The departing army of Democrats, celebrities and media people won’t be the only ones hightailing it out of town on Friday. Labor Day weekend is upon us, and the thousands of Colorado campsites beckon – as they do every year for outdoor fans from here and across the country, according to the Rocky Mountain News, Denver.
But this time, don’t be surprised if there are fewer out-of-state plates on vehicles heading for the hills, a spokeswoman for Colorado State Parks said.
“Campsites are more likely to be filled by Colorado people this weekend, with the price of gas being so high,” said communications manager Deb Frazier. “We’ve seen more reservations from here than from other states.”
Which is not to say that there are oodles of camping sites waiting to be filled. For example, of the state system’s 34 campgrounds, fewer than one-third have availability on Saturday.
Several campgrounds – such as San Luis, Cherry Creek, Golden Gate and Highline – are already booked for the entire three-day weekend.
According to Frazier, the state parks have seen an increase in attendance this year, as well as more first-timers packing up the car and heading for the hills. Higher gas prices may account for the drop in out-of-state campers, but the greater numbers of locals may also reflect the opening of new facilities at St. Vrain and Rifle Gap, she added.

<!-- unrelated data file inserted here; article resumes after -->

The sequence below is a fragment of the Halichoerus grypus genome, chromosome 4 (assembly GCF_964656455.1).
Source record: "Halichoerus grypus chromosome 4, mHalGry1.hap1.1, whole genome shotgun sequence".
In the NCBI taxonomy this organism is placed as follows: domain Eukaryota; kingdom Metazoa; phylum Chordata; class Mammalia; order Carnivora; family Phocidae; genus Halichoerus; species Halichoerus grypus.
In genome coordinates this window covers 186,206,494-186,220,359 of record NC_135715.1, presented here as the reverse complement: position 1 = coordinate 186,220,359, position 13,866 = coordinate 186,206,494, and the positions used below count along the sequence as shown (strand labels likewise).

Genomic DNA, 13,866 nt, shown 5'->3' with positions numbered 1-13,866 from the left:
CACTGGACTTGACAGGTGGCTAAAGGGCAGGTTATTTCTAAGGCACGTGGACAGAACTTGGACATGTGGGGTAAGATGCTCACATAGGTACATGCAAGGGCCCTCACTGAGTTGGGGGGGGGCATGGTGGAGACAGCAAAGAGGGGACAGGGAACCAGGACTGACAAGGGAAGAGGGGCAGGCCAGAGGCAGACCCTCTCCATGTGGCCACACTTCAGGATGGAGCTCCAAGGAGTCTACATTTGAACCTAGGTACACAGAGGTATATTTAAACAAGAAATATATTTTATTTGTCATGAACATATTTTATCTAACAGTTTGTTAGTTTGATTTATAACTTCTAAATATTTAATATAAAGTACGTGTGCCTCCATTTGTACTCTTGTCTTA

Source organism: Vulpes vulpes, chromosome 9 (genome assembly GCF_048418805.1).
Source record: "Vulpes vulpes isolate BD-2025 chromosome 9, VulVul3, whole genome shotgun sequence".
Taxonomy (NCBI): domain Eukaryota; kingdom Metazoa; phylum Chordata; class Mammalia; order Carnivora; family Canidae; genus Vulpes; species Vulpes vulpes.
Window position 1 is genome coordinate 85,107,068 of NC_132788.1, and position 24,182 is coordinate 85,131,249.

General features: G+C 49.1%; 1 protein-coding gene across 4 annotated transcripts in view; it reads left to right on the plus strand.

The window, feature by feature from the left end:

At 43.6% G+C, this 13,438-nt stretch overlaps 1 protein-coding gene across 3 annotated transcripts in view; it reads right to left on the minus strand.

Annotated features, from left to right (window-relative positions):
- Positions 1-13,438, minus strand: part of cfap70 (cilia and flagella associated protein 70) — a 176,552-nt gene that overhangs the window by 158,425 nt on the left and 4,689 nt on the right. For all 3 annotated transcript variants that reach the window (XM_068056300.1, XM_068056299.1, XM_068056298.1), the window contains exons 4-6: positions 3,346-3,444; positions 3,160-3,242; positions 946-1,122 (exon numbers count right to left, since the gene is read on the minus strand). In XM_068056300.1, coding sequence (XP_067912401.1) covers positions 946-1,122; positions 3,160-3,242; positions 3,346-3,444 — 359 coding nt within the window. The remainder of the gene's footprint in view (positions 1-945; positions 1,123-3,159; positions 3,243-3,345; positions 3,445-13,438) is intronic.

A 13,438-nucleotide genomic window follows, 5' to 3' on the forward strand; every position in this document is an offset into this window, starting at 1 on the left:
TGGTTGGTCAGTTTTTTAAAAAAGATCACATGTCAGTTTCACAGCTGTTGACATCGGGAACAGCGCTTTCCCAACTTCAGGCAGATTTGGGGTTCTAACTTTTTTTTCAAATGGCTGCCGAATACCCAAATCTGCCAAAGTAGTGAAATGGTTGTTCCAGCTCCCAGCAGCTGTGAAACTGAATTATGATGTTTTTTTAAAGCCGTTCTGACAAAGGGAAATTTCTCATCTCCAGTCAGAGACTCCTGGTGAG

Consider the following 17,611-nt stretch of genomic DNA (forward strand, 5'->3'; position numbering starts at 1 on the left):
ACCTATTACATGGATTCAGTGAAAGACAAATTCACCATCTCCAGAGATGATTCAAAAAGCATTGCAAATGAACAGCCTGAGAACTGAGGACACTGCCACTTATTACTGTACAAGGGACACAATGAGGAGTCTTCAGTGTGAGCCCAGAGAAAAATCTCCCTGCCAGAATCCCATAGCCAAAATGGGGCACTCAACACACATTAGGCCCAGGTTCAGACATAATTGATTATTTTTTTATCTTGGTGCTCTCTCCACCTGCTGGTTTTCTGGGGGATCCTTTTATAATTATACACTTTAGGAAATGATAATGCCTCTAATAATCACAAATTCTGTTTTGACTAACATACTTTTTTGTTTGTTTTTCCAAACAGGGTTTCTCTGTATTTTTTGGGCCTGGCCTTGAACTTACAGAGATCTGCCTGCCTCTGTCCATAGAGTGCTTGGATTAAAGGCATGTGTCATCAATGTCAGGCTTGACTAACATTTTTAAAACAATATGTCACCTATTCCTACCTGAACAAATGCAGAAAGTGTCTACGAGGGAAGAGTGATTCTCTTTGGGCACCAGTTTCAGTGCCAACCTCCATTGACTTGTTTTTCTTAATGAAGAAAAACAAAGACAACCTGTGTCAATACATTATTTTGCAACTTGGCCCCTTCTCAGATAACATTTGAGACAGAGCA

Colorado’s national parks are also seeing good business.
“We’re pleased and pleasantly surprised,” said Linda Alick, chief ranger at Curecanti National Recreation Area near Gunnison. Alick pointed to the two facilities in the Black Canyon of the Gunnison that have seen a 100% jump in reservations from last year. And this, she added, is for a holiday weekend that traditionally hasn’t drawn nearly the numbers seen around the Fourth of July and Memorial Day.
Denise Adamic, a spokeswoman for the state’s Bureau of Land Management, agreed that in-state traffic will likely dominate at BLM’s 53 campgrounds over the weekend.
“This is the last hurrah for the summer for people in Colorado,” she said, adding that campground hosts have noticed a relative scarcity of out-of-state reservations for this weekend.
Thanks to the Internet, finding and reserving a campsite has become much easier than the old routine of driving and searching – though that remains the modus operandi for many weekend campers.
According to Janelle Smith of the National Forest Service’s Rocky Mountain Region, a search of the national website displayed 142 pages of available and booked Colorado campgrounds.